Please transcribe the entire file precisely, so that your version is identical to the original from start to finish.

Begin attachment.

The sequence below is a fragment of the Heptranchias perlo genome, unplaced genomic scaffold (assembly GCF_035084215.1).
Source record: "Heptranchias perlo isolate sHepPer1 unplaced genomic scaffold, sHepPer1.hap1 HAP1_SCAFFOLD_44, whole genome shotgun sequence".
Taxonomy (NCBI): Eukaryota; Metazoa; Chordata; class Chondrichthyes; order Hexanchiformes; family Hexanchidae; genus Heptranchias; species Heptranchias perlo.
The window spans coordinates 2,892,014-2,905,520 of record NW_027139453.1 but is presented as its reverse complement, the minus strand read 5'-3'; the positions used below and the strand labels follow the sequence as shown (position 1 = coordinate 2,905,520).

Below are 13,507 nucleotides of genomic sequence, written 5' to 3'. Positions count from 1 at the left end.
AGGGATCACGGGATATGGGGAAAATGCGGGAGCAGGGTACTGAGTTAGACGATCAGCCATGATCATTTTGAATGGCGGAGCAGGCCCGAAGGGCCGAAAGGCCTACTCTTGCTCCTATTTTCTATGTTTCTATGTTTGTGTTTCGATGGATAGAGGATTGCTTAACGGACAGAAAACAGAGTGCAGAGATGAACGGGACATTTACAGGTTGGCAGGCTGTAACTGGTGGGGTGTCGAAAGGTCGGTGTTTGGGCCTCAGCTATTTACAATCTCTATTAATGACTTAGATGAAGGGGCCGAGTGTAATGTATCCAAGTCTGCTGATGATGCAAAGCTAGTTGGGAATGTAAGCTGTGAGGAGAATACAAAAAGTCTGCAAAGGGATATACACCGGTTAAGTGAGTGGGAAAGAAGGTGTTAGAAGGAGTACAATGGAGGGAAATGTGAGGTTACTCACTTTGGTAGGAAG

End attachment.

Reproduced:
The sequence below is a fragment of the Heptranchias perlo genome, unplaced genomic scaffold (assembly GCF_035084215.1).
Source record: "Heptranchias perlo isolate sHepPer1 unplaced genomic scaffold, sHepPer1.hap1 HAP1_SCAFFOLD_44, whole genome shotgun sequence".
Taxonomy (NCBI): Eukaryota; Metazoa; Chordata; class Chondrichthyes; order Hexanchiformes; family Hexanchidae; genus Heptranchias; species Heptranchias perlo.
The window spans coordinates 2,892,014-2,905,520 of record NW_027139453.1 but is presented as its reverse complement, the minus strand read 5'-3'; the positions used below and the strand labels follow the sequence as shown (position 1 = coordinate 2,905,520).

Below are 13,507 nucleotides of genomic sequence, written 5' to 3'. Positions count from 1 at the left end.
AGGGATCACGGGATATGGGGAAAATGCGGGAGCAGGGTACTGAGTTAGACGATCAGCCATGATCATTTTGAATGGCGGAGCAGGCCCGAAGGGCCGAAAGGCCTACTCTTGCTCCTATTTTCTATGTTTCTATGTTTGTGTTTCGATGGATAGAGGATTGCTTAACGGACAGAAAACAGAGTGCAGAGATGAACGGGACATTTACAGGTTGGCAGGCTGTAACTGGTGGGGTGTCGAAAGGTCGGTGTTTGGGCCTCAGCTATTTACAATCTCTATTAATGACTTAGATGAAGGGGCCGAGTGTAATGTATCCAAGTCTGCTGATGATGCAAAGCTAGTTGGGAATGTAAGCTGTGAGGAGAATACAAAAAGTCTGCAAAGGGATATACACCGGTTAAGTGAGTGGGAAAGAAGGTGTTAGAAGGAGTACAATGGAGGGAAATGTGAGGTTACTCACTTTGGTAGGAAG